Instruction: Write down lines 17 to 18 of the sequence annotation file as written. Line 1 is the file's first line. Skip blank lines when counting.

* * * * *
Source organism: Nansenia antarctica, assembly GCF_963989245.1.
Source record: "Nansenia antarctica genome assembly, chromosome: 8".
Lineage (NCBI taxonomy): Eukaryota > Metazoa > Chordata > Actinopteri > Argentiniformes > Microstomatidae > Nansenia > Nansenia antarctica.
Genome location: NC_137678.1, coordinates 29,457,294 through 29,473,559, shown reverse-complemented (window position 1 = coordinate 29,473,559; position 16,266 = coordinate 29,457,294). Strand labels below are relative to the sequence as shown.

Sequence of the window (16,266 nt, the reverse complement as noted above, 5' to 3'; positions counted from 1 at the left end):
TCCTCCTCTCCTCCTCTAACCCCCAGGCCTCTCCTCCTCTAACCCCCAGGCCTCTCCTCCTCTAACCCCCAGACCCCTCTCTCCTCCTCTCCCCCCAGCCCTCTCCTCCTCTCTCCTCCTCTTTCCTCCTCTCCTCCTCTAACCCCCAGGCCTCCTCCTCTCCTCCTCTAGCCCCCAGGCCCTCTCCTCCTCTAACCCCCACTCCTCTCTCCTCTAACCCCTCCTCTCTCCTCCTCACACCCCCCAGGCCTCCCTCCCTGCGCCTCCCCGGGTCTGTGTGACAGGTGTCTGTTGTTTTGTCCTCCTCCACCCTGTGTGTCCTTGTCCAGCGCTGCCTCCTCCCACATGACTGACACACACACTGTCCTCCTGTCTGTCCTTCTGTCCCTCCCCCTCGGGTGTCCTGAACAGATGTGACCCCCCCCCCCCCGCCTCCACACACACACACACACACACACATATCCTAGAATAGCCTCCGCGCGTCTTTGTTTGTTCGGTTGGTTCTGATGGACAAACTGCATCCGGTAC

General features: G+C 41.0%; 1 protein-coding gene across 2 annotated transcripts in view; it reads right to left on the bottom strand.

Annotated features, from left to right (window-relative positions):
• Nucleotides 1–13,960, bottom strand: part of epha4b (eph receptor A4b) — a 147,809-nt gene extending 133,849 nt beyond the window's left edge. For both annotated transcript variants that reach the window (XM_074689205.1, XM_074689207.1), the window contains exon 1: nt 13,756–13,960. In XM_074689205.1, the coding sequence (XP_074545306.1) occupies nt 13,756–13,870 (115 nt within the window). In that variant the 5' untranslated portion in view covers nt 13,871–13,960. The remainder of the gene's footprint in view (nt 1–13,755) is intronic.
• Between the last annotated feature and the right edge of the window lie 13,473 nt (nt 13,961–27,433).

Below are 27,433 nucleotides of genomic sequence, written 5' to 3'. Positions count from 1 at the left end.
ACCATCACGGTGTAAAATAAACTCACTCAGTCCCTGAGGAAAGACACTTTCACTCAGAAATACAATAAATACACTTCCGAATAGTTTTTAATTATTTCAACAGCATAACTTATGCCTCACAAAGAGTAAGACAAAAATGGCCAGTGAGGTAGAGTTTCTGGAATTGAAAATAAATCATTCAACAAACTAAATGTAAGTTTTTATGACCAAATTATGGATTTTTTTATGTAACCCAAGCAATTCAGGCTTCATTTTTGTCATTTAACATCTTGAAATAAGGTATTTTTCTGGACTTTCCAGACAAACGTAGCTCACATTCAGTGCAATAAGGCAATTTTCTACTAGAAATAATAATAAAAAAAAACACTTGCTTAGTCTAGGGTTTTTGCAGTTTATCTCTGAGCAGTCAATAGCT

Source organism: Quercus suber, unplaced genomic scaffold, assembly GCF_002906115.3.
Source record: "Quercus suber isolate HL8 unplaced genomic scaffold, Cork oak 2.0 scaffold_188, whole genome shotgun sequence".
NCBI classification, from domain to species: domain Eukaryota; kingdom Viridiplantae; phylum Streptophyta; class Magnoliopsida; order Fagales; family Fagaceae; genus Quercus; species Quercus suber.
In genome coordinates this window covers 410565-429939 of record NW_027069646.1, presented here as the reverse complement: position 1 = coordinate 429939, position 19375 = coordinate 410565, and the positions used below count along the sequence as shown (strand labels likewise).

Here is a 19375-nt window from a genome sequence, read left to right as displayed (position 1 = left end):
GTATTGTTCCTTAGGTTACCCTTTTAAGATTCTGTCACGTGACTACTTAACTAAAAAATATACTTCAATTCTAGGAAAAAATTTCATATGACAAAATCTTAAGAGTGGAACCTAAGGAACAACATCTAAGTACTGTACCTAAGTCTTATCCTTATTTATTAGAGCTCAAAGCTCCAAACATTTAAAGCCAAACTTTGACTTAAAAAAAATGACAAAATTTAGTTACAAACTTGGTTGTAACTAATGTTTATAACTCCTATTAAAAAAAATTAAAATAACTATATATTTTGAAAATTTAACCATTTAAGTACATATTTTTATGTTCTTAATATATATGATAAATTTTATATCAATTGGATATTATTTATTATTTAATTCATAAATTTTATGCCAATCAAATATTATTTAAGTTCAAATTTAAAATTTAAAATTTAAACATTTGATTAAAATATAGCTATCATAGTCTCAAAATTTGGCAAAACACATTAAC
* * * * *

Here is a 19375-nt window from a genome sequence, read left to right as displayed (position 1 = left end):
GTATTGTTCCTTAGGTTACCCTTTTAAGATTCTGTCACGTGACTACTTAACTAAAAAATATACTTCAATTCTAGGAAAAAATTTCATATGACAAAATCTTAAGAGTGGAACCTAAGGAACAACATCTAAGTACTGTACCTAAGTCTTATCCTTATTTATTAGAGCTCAAAGCTCCAAACATTTAAAGCCAAACTTTGACTTAAAAAAAATGACAAAATTTAGTTACAAACTTGGTTGTAACTAATGTTTATAACTCCTATTAAAAAAAATTAAAATAACTATATATTTTGAAAATTTAACCATTTAAGTACATATTTTTATGTTCTTAATATATATGATAAATTTTATATCAATTGGATATTATTTATTATTTAATTCATAAATTTTATGCCAATCAAATATTATTTAAGTTCAAATTTAAAATTTAAAATTTAAACATTTGATTAAAATATAGCTATCATAGTCTCAAAATTTGGCAAAACACATTAAC